5.4.16

SUPERIOR EFFICIENCY IS NEVER POPULAR WITH THOSE WHO MUST COMPETE AGAINST IT.

Tonight, the college basketball season ends with the women's tournament, and once again ZooConn are the prohibitive favorite.  The talent pool in that sport appears to be skewed, with a relatively few teams regularly appearing in the round of four, and often the winner is named Connecticut if it's not Tennessee.  ZooConn's current success was too much for sports pundit Dan Shaughnessy, who is getting bored with blowout wins deep in the tournament.  (Until the Power Five conferences decide to end the fiction of amateur sports, there will be ritual sacrifices of surprise conference tournament winners that qualify with a seeding in the teens.)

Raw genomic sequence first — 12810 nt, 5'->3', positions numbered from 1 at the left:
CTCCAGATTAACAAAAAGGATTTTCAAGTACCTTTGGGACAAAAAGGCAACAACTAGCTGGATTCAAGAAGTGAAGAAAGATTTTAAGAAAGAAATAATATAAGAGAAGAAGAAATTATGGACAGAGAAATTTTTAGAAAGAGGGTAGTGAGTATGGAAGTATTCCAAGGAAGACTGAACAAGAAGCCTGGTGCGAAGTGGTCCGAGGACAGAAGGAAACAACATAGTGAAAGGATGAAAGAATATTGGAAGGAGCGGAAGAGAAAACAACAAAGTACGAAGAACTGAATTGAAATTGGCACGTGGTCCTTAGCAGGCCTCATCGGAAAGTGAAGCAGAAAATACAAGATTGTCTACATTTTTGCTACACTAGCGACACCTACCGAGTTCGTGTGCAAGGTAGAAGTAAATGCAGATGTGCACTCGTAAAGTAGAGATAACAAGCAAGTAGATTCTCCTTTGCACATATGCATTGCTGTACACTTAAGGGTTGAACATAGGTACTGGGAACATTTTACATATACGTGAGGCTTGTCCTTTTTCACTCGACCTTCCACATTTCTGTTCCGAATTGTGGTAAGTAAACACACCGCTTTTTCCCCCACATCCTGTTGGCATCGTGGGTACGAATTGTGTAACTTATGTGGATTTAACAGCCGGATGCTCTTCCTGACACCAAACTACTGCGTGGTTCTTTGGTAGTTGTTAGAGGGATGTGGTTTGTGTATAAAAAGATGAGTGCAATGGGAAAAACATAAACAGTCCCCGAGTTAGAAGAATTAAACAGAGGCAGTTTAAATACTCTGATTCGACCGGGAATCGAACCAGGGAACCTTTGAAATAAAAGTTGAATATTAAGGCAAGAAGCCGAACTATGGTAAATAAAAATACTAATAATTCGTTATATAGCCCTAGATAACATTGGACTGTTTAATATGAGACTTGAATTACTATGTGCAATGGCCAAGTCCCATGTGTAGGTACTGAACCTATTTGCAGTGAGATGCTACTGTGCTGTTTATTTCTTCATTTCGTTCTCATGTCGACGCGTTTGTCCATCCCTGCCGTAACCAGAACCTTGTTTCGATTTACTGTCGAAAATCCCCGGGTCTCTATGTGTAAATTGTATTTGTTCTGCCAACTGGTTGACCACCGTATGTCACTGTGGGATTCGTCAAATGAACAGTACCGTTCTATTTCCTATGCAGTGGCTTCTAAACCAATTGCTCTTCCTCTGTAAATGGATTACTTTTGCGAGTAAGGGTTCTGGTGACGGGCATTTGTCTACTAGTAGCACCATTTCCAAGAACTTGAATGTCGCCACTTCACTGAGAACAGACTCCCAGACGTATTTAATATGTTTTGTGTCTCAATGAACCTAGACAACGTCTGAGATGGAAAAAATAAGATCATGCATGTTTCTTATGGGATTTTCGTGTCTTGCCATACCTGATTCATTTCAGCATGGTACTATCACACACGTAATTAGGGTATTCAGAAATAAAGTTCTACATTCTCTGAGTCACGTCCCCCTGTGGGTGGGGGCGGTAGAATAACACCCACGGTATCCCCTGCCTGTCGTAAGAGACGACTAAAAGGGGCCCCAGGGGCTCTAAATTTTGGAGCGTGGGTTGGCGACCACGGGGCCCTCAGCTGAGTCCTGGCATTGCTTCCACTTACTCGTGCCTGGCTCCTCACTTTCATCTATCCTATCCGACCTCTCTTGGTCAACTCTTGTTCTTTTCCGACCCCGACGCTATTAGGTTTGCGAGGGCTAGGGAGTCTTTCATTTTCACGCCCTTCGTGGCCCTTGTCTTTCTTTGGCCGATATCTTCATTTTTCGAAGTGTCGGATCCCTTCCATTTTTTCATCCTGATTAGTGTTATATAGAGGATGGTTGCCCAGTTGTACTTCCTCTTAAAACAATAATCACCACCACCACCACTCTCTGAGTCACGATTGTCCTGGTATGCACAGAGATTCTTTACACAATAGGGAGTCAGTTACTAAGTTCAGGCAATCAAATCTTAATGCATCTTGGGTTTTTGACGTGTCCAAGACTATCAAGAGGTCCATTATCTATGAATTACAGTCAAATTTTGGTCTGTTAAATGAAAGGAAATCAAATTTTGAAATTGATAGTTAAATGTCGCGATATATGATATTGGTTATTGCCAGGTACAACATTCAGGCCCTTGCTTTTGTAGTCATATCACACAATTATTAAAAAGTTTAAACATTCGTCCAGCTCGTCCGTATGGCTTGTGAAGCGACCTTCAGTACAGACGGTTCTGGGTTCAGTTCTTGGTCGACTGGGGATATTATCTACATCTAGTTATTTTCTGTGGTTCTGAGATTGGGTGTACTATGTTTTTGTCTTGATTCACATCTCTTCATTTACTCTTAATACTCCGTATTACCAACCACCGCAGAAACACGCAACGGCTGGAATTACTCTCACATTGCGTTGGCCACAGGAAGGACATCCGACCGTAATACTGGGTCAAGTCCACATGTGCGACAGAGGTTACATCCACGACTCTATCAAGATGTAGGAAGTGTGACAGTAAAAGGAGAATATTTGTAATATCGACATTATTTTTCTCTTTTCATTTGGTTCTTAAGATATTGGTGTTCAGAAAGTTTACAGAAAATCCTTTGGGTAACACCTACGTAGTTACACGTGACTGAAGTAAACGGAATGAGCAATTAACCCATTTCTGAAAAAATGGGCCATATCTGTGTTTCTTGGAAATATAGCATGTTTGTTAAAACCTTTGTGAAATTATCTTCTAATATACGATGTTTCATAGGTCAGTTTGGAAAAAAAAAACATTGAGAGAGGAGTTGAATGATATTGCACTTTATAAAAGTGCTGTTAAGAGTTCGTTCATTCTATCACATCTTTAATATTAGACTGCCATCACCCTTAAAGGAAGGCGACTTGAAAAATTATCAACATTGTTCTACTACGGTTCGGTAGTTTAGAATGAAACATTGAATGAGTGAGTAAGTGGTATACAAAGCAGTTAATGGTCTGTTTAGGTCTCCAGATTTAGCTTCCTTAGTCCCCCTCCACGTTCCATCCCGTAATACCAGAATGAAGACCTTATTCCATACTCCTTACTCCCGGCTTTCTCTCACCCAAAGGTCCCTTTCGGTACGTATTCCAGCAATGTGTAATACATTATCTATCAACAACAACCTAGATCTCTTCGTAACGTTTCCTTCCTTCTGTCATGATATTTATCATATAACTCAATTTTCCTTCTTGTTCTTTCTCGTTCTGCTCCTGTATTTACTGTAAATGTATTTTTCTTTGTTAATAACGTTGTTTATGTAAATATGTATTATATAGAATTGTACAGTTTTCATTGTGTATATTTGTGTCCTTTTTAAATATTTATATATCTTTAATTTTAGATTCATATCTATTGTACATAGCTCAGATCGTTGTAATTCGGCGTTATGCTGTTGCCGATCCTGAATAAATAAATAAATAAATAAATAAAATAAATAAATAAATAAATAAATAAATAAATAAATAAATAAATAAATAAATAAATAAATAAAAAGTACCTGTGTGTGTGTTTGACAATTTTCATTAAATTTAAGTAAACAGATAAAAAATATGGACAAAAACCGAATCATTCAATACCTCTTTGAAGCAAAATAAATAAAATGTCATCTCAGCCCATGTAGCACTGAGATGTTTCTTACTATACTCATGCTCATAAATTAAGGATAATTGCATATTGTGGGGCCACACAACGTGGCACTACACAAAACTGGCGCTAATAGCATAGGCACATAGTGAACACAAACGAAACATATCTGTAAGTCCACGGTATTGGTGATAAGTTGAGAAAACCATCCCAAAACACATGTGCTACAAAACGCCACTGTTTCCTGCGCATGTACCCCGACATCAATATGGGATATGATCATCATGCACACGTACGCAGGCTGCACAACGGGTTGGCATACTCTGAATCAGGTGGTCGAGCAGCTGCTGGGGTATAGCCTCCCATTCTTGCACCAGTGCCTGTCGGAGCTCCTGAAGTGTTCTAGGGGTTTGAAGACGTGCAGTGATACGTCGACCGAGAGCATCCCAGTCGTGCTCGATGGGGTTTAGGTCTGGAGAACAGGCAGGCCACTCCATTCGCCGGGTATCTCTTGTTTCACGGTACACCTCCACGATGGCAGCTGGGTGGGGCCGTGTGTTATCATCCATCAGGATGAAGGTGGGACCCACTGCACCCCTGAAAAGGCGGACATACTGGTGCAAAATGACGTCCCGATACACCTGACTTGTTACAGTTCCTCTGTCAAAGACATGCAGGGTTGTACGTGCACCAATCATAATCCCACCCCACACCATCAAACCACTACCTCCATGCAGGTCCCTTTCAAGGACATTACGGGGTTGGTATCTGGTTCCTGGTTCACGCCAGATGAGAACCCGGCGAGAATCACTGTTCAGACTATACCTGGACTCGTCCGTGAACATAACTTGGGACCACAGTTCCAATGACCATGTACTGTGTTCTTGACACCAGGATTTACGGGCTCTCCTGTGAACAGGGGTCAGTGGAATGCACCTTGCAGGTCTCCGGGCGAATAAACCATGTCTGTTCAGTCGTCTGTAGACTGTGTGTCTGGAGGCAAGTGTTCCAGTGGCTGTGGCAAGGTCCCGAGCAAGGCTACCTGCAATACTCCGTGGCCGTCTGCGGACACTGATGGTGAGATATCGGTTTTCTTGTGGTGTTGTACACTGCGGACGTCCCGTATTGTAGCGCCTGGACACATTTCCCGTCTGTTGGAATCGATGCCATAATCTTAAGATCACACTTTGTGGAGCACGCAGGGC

Because Mr Shaughnessy griped about a successful women's team, he's taking stick, in that there have been strong men's teams that, in hindsight, didn't get criticized for being too good.  Perhaps not, but the stuff shot was illegal in collegiate and high school basketball for about ten years, in part because Lew Alcindor (now Kareem Abdul-Jabbar) had so many opportunities to use it.  Superior efficiency is never popular with those who must compete against it.

There were, however, enough promising college players to permit expansion of professional basketball in such a way that it became more than the Celtics and the Lakers.  That might take longer in the women's game, but that's the inducement.  Recruit better, redshirt cleverly, develop effectively.  Villanova might have inspired witticisms directed Mr Shaughnessy's way, and yet another March Madness will be upon us in a year.

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